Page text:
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Old May 13th, 2010, 03:35 AM   #1
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Apologies, common question i know but.. 25 or 50i...

I all - sorry, i know this type of question crops up a lot, but i could do with a little advice.

I'm hiring in an EX3 for a job next week. Its a day documentary shoot. Final delivery will be youtube, but client wants it shot in full hd so it can be shown to sponsors in full HD glory, either via laptop or played back from blueray.

Im uk based, so i need to decide whether to go 25p or shoot 50i. What are peoples thoughts?

My experiences with 25p so far with other cameras- i've found 25p just a little too juddery for documentary style shooting. But since delivery is on the net, is it just easier to shoot progressive and modify my shooting style? keep shots simpler, and dont wave it around like im shooting for mtv.

Other thoughts- I could shoot 50i, use the 50i version for blueray, downscale and deinterlace to 720p for delivery to youtube. Would be nice to have the full 1080 version on youtube (even though youtubes encoding for full 1080 size is a bit ropey at best)

bah- i cant work out what would be best. any thoughts would be much appreciated!

ps: while ive got your attention, on a different note, roughly how long does a standard ex3 battery last in operation? just be useful to know
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Old May 13th, 2010, 08:51 AM   #2
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A BP-U30 will last about 2 hours.

I would shoot 25P with a 1/50th shutter. If you going to show it on YouTube, that is progressive, if you are going to show it on a Laptop or computer, that is progressive.

If you shoot 50i and then convert to 25P for youtube you will still have the same motion issues as the frame rate ends up as 25P either way. Just dont pan at middle speeds. Slow is fine, fast is fine, it's just mid speeds that will judder.
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Old May 13th, 2010, 10:05 AM   #3
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Quote:
Originally Posted by Alister Chapman View Post
Just dont pan at middle speeds. Slow is fine, fast is fine, it's just mid speeds that will judder.
A very good information.

I have long noticed that as far as progressive judder goes, whip pans are not nearly as bad as middle-speed ones (the slowest being best, of course, from any other viewpoint) - but I never had a guts to tout it, as I'm not a real pro like Alister ;)
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Old May 13th, 2010, 05:31 PM   #4
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The 720p Appreciation Society...

Quote:
Originally Posted by Peter Ford View Post
Other thoughts- I could shoot 50i, use the 50i version for blueray, downscale and deinterlace to 720p for delivery to youtube. Would be nice to have the full 1080 version on youtube (even though youtubes encoding for full 1080 size is a bit ropey at best)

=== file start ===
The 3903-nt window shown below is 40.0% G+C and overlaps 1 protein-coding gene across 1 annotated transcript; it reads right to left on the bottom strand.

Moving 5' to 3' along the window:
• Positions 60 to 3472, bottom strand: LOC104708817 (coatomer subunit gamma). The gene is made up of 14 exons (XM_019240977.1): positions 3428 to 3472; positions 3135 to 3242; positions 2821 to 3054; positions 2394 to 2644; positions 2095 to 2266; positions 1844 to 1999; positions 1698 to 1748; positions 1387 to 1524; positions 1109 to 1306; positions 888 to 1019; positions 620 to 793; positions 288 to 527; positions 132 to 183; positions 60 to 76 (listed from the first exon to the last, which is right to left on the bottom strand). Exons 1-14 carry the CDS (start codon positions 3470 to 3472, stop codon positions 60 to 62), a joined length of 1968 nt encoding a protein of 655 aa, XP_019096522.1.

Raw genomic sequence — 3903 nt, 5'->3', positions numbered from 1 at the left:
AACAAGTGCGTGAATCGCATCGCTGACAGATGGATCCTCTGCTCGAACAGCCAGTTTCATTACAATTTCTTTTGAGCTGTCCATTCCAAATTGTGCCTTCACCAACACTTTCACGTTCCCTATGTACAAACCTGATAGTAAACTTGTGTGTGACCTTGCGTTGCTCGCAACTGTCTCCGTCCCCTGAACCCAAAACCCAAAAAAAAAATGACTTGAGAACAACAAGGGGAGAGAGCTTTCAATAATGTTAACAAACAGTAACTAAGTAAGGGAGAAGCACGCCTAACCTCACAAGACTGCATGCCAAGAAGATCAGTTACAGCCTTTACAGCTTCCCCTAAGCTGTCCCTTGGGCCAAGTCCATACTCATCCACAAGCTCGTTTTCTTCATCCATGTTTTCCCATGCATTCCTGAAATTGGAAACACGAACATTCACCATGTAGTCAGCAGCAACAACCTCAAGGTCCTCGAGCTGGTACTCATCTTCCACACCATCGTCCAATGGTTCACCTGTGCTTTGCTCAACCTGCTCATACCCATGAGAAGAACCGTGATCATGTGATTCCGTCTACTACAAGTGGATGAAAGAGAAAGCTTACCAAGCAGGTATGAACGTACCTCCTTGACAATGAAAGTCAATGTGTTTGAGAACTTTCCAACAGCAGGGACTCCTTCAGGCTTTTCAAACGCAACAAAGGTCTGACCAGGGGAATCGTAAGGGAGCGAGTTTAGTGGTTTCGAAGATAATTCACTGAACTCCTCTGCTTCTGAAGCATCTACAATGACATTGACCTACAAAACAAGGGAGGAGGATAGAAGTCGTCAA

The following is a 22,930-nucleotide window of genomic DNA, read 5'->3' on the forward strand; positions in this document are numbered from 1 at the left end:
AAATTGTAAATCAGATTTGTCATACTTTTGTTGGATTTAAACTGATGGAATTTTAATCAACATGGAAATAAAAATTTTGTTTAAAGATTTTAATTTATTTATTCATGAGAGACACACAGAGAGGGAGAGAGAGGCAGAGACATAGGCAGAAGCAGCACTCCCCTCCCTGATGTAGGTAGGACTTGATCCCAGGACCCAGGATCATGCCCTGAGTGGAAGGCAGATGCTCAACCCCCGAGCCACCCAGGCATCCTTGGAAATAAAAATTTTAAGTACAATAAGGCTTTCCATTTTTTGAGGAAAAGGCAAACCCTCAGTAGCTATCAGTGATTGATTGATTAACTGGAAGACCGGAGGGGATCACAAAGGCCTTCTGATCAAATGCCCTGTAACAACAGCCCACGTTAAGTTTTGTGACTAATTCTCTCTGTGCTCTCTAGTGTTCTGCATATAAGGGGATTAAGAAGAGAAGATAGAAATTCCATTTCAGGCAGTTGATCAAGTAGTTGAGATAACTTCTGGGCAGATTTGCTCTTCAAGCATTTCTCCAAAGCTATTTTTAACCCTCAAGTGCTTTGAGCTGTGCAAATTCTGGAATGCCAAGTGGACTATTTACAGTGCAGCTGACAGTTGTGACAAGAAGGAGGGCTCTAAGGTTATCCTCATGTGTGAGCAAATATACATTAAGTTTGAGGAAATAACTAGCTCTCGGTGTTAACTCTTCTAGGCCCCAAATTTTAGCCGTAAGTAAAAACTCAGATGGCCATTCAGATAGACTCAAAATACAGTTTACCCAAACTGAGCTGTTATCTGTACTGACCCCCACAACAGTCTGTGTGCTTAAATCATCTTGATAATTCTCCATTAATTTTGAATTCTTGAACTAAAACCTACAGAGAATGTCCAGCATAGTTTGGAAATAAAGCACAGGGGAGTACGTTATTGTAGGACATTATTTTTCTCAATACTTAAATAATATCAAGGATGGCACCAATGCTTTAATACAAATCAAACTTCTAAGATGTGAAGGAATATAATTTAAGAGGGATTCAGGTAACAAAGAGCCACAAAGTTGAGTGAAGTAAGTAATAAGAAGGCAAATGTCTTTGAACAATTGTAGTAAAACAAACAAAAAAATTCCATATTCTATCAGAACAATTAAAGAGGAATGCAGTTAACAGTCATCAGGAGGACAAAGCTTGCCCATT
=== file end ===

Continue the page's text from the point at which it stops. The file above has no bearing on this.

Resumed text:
bah- i cant work out what would be best. any thoughts would be much appreciated!
Thoughts? Sure!

So, assuming that all HD devices (other than early exotica) are, by their nature, progressive devices, your 50i will get deinterlaced, whatever happens. But BBC HD is currently broadcasting 1080i50. Go figure.

So cheaper units will throw away every other field, so you get 540p - but most HD ready sets are now using a method that only loses 25% of the original resolution. So you're down to 768, not far off 720p.

And then there's the research that shows that, unless you want a screen so big, or so close, that it fills your field of view, most people are going to be fine with 720p.

Have been delivering 720p over SD and had happy comments, move from 720p to 1080p doesn't seem to have any difference to current audiences. But what I find is that I get less compression artifacts from 720p (in both 25p and 50p flavours) than I do from 1080p, but if I take 1080i down to 720p50, I may as well have shot in 720p50 in the first place.

So, for anything with less than a useful 5 year lifespan, I shoot 720 for the extra quality given by the bandwidth, and the flexibility for SD, overcranks & 'realistic' HD delivery.

Your Mileage May Vary.
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Old May 14th, 2010, 04:23 AM   #5
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interesting post, i'd had similar thoughts myself regarding 720p and the bang for buck with the bitrate.

Going to be shooting in quite a low light environment, so dont want too many compression artifacts lurking in the blacks.


Had another thought- shoot 1080p, downscale to 720p for delivery. Would any extra compression artifacts be lost in the down conversion? Why take this extra bothersome step? - shooting 1080p and delivering 720 would allow me to do some image stabliazation in post (using motion)- im an experienced cameraman, but have not done a huge amount of on the shoudler work. Im using a decent shoulder mount rig with the ex3, but i know by the end of the day my footage might be getting a bit unsteady. So shooting 1080p and knowing i can stablise a little might be a comfort.